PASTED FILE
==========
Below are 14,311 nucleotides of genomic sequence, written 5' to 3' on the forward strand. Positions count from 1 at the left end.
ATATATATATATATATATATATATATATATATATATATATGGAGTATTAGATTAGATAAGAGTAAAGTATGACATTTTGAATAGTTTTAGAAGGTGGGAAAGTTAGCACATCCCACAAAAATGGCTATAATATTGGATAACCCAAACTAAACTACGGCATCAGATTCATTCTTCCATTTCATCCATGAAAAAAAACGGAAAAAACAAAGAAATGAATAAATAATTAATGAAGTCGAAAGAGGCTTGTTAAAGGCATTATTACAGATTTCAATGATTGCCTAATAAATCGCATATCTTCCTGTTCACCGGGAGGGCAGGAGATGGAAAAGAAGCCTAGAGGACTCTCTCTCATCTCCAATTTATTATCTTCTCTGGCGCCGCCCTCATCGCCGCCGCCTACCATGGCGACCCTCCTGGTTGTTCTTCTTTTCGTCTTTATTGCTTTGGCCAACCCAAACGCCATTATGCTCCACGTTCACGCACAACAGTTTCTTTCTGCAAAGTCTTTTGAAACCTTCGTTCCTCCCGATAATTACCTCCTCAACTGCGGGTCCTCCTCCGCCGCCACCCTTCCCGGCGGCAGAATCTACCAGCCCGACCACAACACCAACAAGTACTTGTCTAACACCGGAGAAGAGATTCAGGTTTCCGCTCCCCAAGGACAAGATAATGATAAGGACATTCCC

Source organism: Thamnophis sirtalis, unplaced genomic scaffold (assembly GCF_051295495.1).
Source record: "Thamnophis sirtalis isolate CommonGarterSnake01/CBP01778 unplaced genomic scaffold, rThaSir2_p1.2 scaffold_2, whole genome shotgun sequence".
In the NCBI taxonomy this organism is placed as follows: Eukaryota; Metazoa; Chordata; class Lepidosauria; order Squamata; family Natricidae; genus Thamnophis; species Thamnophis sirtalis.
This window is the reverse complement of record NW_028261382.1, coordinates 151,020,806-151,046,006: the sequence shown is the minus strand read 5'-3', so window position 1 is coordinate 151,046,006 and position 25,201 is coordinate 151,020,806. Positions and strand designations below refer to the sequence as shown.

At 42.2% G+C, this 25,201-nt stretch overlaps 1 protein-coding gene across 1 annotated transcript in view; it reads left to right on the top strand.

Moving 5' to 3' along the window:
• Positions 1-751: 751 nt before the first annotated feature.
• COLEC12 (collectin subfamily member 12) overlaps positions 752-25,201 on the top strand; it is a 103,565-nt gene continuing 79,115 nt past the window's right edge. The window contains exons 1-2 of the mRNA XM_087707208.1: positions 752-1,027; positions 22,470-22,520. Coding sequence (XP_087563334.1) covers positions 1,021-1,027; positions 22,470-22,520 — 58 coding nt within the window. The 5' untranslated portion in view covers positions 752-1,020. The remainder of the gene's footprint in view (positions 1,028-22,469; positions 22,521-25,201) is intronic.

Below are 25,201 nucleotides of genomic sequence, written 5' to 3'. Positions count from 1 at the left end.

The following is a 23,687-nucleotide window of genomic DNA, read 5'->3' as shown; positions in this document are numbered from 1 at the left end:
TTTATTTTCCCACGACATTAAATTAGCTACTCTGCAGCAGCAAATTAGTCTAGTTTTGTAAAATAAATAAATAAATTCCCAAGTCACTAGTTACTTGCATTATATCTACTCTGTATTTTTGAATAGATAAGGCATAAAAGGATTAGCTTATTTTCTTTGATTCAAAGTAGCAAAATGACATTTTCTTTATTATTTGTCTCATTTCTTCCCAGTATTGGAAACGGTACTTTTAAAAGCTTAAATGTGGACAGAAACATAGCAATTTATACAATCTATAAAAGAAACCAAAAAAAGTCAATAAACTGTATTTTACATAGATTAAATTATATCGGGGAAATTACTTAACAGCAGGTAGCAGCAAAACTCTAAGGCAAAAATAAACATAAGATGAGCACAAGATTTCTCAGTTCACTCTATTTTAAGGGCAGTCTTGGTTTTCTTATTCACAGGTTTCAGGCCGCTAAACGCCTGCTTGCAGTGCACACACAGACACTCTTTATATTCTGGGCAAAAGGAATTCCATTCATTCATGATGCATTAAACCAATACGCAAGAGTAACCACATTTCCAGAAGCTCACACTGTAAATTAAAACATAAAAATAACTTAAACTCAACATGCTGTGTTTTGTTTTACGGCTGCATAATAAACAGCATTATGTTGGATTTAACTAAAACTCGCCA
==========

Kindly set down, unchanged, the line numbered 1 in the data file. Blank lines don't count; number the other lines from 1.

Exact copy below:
Below are 14,311 nucleotides of genomic sequence, written 5' to 3' on the forward strand. Positions count from 1 at the left end.